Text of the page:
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Minimum Volume Embedding

Blake Shaw, Tony Jebara; JMLR W&P 2:460-467, 2007.

Abstract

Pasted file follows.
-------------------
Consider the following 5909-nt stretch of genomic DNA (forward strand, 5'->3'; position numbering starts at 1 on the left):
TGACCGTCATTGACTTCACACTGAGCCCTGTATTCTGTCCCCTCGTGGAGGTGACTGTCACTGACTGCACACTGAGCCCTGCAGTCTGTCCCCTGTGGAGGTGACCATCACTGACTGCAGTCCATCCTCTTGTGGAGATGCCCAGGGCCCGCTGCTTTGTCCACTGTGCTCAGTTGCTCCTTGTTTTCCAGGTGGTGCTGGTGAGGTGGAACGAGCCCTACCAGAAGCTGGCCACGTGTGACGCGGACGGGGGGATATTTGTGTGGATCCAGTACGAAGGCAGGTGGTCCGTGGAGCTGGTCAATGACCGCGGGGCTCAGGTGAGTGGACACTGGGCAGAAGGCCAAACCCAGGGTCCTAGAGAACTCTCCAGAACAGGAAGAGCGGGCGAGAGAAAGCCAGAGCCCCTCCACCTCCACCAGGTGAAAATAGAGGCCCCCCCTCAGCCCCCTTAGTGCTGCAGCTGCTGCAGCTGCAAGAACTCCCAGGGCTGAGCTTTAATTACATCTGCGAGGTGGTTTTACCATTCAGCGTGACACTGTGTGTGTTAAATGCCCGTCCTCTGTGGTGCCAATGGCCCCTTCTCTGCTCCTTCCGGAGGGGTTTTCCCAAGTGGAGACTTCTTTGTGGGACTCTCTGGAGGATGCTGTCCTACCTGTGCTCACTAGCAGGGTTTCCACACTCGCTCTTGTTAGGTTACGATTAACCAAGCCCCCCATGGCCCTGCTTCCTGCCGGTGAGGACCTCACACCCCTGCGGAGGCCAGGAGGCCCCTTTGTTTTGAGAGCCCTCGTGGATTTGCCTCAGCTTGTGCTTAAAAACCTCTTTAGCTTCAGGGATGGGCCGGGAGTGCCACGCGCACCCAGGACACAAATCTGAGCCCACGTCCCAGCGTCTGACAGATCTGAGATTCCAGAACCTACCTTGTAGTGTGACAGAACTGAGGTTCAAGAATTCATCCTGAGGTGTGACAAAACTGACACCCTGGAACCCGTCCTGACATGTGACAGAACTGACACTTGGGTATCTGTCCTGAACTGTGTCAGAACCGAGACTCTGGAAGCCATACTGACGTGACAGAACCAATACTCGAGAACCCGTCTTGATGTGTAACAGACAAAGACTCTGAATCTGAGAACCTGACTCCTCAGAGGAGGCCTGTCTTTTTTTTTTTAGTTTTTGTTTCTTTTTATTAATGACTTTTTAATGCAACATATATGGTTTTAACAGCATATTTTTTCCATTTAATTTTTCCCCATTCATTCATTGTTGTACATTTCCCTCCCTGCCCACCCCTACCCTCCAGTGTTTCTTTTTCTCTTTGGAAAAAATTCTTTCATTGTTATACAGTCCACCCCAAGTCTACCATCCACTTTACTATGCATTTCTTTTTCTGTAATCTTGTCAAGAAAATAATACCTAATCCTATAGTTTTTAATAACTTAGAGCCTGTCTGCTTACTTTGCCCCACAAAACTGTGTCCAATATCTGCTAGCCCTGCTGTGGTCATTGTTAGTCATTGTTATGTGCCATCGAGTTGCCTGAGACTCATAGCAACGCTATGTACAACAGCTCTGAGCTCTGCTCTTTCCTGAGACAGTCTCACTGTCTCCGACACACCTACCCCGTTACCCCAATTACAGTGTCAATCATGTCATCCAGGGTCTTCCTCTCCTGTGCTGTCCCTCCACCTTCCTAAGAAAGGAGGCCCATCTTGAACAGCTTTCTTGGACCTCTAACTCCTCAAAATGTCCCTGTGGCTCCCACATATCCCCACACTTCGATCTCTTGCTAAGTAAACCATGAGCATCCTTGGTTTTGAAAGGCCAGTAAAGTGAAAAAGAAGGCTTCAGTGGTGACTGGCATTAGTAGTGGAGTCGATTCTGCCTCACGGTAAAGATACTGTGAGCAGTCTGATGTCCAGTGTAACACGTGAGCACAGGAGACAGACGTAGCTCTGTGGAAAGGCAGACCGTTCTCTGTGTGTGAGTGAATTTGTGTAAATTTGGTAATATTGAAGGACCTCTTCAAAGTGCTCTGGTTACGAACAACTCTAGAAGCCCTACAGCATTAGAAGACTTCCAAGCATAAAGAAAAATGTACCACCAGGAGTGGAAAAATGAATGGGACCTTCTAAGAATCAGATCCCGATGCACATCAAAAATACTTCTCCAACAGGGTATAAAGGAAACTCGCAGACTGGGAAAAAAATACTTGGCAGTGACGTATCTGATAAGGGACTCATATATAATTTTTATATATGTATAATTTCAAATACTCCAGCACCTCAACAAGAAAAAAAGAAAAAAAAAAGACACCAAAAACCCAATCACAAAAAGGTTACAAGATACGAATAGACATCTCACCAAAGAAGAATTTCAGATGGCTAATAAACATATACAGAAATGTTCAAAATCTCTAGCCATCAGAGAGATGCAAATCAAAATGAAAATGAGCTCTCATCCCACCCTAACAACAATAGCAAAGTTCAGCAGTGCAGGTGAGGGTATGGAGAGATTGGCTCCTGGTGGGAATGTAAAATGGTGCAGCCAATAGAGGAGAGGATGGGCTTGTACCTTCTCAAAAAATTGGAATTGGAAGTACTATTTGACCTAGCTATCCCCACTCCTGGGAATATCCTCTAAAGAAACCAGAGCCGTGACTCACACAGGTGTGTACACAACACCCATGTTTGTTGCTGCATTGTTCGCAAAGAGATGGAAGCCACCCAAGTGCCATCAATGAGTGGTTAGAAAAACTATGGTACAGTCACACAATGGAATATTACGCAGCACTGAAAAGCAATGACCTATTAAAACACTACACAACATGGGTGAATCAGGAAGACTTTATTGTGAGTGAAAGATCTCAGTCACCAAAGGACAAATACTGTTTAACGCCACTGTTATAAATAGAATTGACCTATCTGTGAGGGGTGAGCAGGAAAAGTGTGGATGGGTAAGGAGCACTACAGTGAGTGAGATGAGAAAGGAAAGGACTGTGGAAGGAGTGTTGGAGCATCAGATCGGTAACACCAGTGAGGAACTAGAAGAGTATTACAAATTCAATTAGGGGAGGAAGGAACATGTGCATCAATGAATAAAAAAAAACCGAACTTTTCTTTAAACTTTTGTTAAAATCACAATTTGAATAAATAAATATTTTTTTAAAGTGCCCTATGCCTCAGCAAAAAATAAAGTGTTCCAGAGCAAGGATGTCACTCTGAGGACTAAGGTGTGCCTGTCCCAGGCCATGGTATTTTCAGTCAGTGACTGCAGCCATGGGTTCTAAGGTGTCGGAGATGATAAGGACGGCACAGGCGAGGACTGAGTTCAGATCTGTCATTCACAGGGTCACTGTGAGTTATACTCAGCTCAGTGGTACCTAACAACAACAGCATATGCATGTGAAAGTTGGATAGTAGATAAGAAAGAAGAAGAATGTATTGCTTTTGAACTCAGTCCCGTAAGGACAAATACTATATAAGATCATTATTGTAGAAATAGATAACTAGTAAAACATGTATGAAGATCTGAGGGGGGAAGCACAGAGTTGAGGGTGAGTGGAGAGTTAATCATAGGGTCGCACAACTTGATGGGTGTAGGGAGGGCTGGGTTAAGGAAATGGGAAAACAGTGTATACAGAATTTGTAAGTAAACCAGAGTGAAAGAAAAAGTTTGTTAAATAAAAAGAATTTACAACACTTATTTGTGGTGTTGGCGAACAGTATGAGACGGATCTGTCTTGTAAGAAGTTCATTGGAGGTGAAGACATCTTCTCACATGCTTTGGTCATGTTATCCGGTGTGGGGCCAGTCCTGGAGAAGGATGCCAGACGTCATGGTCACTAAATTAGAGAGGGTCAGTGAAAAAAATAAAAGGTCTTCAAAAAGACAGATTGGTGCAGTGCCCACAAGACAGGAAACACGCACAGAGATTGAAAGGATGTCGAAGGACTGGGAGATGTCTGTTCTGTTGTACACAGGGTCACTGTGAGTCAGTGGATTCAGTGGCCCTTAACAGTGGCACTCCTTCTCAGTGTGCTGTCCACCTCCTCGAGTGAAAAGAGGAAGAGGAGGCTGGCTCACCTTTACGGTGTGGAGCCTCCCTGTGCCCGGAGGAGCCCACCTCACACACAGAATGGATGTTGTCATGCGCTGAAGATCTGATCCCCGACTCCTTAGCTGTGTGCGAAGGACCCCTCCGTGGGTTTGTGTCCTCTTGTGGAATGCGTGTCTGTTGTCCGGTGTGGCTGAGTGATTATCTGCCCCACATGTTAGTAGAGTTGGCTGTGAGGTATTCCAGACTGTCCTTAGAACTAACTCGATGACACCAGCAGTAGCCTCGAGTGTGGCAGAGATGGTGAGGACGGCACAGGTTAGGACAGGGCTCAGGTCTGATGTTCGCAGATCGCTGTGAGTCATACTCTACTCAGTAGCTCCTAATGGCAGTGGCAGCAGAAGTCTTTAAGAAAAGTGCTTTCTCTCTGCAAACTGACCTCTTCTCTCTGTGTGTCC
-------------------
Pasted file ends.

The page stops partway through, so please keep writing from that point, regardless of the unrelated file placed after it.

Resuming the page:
Minimum Volume Embedding (MVE) is an algorithm for non-linear dimensionality reduction that uses semidefinite programming (SDP) and matrix factorization to find a low-dimensional embedding that preserves local distances between points while representing the dataset in many fewer dimensions. MVE follows an approach similar to algorithms such as Semidefinite Embedding (SDE), in that it learns a kernel matrix using an SDP before applying Kernel Principal Component Analysis (KPCA). However, the objective function for MVE directly optimizes the eigenspectrum of the data to preserve as much of its energy as possible within the few dimensions available to the embedding. Simultaneously, remaining eigenspectrum energy is minimized in directions orthogonal to the embedding thereby keeping data in a so-called minimum volume manifold. We show how MVE improves upon SDE in terms of the volume of the preserved embedding and the resulting eigenspectrum, producing better visualizations for a variety of synthetic and real-world datasets, including simple toy examples, face images, handwritten digits, phylogenetic trees, and social networks.



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